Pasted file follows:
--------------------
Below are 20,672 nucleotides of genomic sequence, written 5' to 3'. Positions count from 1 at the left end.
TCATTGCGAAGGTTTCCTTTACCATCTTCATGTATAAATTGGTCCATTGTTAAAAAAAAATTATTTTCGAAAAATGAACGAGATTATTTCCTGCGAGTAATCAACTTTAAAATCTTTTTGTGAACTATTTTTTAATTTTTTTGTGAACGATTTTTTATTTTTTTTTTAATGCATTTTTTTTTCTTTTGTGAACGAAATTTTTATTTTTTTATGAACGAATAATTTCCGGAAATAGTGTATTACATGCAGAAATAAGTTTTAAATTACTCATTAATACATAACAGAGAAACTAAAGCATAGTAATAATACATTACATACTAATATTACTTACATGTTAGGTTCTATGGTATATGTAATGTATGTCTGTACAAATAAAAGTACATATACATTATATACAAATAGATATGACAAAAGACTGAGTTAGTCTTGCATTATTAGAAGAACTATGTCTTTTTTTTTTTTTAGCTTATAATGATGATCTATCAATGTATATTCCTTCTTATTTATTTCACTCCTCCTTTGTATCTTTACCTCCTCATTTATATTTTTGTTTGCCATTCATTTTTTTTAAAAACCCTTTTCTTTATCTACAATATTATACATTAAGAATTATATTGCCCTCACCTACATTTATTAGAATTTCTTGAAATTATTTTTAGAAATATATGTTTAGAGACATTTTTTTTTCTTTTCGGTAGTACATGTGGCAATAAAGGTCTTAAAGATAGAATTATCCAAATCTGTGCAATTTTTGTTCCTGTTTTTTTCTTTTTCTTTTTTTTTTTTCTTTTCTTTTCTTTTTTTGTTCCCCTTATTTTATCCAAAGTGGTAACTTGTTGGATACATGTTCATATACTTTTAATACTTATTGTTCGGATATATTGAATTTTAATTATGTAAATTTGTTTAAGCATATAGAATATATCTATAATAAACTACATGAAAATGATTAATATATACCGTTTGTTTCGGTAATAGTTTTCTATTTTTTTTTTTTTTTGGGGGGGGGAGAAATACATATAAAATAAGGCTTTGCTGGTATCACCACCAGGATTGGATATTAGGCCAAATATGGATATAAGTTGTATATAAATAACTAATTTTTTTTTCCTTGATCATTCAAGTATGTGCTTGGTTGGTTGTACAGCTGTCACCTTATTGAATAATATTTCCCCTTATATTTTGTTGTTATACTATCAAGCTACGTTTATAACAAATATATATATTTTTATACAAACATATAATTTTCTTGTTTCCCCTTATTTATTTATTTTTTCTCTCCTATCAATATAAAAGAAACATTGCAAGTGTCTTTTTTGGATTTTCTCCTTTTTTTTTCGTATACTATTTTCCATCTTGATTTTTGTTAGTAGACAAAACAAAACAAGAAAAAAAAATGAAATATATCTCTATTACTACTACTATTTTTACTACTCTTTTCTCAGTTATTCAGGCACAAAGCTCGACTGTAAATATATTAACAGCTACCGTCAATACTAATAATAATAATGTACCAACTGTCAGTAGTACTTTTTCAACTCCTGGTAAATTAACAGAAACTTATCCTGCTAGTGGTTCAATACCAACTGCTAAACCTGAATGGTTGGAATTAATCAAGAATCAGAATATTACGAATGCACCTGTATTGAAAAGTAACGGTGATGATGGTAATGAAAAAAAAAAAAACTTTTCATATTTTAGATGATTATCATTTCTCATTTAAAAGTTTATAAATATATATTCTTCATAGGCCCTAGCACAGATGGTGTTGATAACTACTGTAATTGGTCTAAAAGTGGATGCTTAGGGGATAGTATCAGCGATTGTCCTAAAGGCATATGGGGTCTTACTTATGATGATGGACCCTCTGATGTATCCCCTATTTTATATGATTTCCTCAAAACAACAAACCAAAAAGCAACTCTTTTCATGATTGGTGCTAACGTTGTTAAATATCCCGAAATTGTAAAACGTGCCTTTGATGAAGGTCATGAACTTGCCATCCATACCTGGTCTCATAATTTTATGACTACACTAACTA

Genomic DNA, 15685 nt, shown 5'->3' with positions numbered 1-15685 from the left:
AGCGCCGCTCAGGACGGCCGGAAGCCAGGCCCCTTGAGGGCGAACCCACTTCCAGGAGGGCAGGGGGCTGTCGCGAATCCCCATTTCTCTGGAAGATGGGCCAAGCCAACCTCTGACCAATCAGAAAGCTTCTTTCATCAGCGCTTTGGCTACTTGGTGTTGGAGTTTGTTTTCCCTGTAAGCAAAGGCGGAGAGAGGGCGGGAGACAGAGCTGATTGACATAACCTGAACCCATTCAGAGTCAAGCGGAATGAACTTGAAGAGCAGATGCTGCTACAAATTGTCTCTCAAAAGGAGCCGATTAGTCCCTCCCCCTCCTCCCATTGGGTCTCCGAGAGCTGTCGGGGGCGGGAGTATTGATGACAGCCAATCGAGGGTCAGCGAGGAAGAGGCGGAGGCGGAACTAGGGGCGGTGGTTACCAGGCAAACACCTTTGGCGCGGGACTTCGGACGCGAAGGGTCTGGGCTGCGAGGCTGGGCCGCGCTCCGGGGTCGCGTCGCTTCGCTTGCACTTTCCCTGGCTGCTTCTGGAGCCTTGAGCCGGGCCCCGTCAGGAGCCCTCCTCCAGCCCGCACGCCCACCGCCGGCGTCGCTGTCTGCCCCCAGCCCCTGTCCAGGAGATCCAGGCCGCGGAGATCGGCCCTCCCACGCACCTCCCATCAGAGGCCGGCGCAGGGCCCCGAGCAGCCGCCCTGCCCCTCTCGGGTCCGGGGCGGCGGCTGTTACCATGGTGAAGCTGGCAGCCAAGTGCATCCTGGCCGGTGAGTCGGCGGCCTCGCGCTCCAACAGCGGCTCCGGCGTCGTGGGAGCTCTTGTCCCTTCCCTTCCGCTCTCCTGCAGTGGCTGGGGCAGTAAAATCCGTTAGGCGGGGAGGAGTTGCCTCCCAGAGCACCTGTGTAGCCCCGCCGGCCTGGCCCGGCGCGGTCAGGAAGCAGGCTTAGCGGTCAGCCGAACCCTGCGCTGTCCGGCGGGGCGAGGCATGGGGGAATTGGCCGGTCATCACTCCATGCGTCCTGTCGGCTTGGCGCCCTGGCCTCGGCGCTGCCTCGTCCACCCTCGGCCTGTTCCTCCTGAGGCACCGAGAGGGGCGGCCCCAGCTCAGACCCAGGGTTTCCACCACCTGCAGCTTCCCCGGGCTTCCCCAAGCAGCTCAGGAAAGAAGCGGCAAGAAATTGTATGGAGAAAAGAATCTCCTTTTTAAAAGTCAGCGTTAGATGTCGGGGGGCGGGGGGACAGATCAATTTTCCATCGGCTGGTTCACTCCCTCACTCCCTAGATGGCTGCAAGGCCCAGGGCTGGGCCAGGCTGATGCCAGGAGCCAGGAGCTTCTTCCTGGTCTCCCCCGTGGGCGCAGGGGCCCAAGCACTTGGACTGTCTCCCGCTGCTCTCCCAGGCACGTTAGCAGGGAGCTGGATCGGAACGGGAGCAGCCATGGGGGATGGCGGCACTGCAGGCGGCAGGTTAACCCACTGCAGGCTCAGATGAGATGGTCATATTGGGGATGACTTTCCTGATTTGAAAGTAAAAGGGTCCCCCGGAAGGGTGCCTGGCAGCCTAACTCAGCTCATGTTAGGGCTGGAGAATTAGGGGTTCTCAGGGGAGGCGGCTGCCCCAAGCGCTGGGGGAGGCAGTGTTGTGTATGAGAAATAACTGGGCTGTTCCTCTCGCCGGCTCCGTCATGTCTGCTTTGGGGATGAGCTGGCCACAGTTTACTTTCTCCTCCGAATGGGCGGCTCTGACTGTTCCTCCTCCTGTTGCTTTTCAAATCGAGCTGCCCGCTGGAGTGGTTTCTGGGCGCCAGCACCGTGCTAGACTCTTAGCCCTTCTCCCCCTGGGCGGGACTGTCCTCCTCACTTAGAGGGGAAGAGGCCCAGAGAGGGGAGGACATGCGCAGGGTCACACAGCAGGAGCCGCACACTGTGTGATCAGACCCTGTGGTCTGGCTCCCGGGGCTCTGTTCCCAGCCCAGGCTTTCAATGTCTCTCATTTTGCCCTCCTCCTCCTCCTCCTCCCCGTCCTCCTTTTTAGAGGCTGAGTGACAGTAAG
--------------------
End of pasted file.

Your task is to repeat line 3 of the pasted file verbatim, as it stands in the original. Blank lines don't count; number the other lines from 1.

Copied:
Genomic DNA, 15685 nt, shown 5'->3' with positions numbered 1-15685 from the left: